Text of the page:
Sunday, April 25, 2010
Peru Part 2
13 April 2010
We flew to Cusco. It is 12,000 ft in altitude and the tiny mud homes are plastered all up and down the rolling hills. This was the Inca capital and they felt it was the “Navel of the Earth”, I guess it could have worst names – like armpit or backside. First thing we got to do was ride horses up to the temple of the Moon. It was a strange little cave with a hole in the top to let in moonlight on certain nights to illuminate the stone alter. There were carved rocks shaped like a puma, a condor, a llama, a couple of snakes, and female fertility stuff. I figured it must be their make out cave. On the way back down the mountain the horses saw this huge grassy, muddy meadow and took off trotting and galloping like crazy. For Tracy it was wonderful like flying and she couldn’t help but giggle. I was in terror/pain/terror/pain/terror/pain and almost fell off more than once. We then go on the city tour to the Cuzco Catholic Cathedral and Santa Domingo where the Dominicans built the Catholic one over the Inca temple. The foundations and base walls were from the Incas and the walls and roofs are Spanish. At least the Spanish were smart about this because it took too much work to dismantle the Inca foundation and they never fell down in the earthquakes like the Spanish buildings did. The Spanish wanted the Indians to integrate into the catholic beliefs they enticed the natives with things never used anywhere else. The cathedral had mirrors because the Inca’s like them. In the artwork Mary was depicted as Mother Earth as in the Incan religion, the Savior was seen with the Sun and the Moon as in Inca times and at the Last Supper Inca chilies, corn and guinea pig was served.
We toured some of the outlying ruins near Cusco such as; The Sacsayhumwan ruins (pronounced sexy woman) are shaped like the head of a puma. The largest stone tightly fitted is 125 tons. We also visited the temple of the waterfall and the Inca trail nearby. It was their human pony express that controlled the empire and you got to admire anyone that can run up to 10 miles in that altitude in a very short time. Last stop was at the temple of mother earth where the mummified nobles laid. It was these cool caves and trails – I figured it was another make out spot with a view of the city. We had grilled Alpaca for dinner.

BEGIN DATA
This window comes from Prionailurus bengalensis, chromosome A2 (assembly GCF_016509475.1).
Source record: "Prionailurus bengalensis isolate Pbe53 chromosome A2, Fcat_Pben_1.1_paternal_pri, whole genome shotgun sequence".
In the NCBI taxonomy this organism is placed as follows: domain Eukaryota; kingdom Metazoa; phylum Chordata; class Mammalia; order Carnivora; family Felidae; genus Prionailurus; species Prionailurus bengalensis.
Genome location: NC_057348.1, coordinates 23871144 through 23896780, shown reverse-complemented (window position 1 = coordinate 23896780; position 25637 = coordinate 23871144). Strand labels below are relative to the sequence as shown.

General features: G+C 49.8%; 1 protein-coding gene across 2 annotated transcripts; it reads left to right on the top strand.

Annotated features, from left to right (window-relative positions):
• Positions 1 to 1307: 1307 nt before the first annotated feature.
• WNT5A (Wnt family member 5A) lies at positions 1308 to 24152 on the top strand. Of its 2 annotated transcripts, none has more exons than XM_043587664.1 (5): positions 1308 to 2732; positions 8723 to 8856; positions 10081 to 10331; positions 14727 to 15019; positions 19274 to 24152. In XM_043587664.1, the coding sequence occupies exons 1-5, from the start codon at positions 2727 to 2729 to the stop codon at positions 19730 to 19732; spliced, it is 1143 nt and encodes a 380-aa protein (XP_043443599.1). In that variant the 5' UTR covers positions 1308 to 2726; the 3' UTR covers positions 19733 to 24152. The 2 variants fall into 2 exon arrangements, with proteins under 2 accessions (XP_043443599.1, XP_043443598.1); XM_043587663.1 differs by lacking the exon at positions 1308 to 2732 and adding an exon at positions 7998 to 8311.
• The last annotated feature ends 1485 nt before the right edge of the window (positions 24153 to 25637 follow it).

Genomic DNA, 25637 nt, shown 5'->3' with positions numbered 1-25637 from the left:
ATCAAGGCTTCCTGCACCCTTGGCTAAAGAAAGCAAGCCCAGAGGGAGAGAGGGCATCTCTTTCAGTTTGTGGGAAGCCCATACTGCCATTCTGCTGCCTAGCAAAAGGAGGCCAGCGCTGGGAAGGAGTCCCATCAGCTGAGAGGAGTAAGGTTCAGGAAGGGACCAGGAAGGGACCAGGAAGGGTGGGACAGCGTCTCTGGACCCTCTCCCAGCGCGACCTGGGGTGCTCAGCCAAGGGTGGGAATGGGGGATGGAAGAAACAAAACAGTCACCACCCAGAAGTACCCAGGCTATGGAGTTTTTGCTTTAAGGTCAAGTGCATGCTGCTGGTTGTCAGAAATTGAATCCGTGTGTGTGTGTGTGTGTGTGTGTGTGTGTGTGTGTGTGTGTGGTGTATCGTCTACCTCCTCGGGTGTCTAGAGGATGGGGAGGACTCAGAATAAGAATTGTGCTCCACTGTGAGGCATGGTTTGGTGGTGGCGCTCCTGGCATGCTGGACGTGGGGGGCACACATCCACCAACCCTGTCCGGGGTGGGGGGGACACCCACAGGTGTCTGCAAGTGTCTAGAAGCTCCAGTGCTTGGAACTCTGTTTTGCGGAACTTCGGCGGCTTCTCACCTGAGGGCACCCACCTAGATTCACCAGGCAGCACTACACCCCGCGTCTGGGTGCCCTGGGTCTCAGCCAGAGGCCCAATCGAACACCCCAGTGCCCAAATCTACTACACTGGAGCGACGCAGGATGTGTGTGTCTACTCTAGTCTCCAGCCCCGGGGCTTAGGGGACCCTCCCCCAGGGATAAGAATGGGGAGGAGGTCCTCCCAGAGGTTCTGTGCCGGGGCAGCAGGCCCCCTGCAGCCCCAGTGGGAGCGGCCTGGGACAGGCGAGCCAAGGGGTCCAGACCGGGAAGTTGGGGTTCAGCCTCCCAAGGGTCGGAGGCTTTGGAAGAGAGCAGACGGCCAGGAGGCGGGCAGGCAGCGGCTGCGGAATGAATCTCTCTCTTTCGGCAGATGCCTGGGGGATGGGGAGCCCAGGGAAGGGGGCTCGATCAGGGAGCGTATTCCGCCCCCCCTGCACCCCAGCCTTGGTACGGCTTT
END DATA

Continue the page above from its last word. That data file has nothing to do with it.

14 April, 2010
We left Cusco city for a tour of the Sacred Valley of the Inca’s. It was an incredible drive. We were as high as 12,500 ft and dropped to a low of 8,000 along the drive. The Andes around us went up to 18,000 ft and at that altitude you would think it would be cold, but this close to the equator it is warm all year and in these wide mountain meadows they had two growing seasons. The drive was along these narrow two way roads that had massive speed bumps across the highway multiple times in every little village. In Chincero we bought “real baby alpaca sweaters” and saw a demonstration on dying wool and spinning it with hand held spindles. In Pisac we went to a silver factory where Mark bought me cocoa leaf and silver earrings. There was a brick bakery with empanadas. In Urubamba we had lunch. At Ollanteytembo’s temple there were 7 rose colored granite monoliths on top of a terraced mountain with granaries even further up. The end of the tour was along the river valley that had flooded in Jan. The towns had evidence of the water about 3 ft high on the buildings and they said that all their fields had been flooded. The floods had wiped out the train tracks and the road in spots. The road has been repaired barely and some towns were totally isolated until repairs could be made. Most of the train cars were on the Cusco side of the break so train service to Machu Picchu was really limping along requiring additional hours of bus rides along very narrow one way dirt roads with tons of construction delays to reach the new temporary train station. That night we ate in the market and I also talked mom into eating some guinea pig – it is very expensive and the ugliest things imaginable on the picture menus.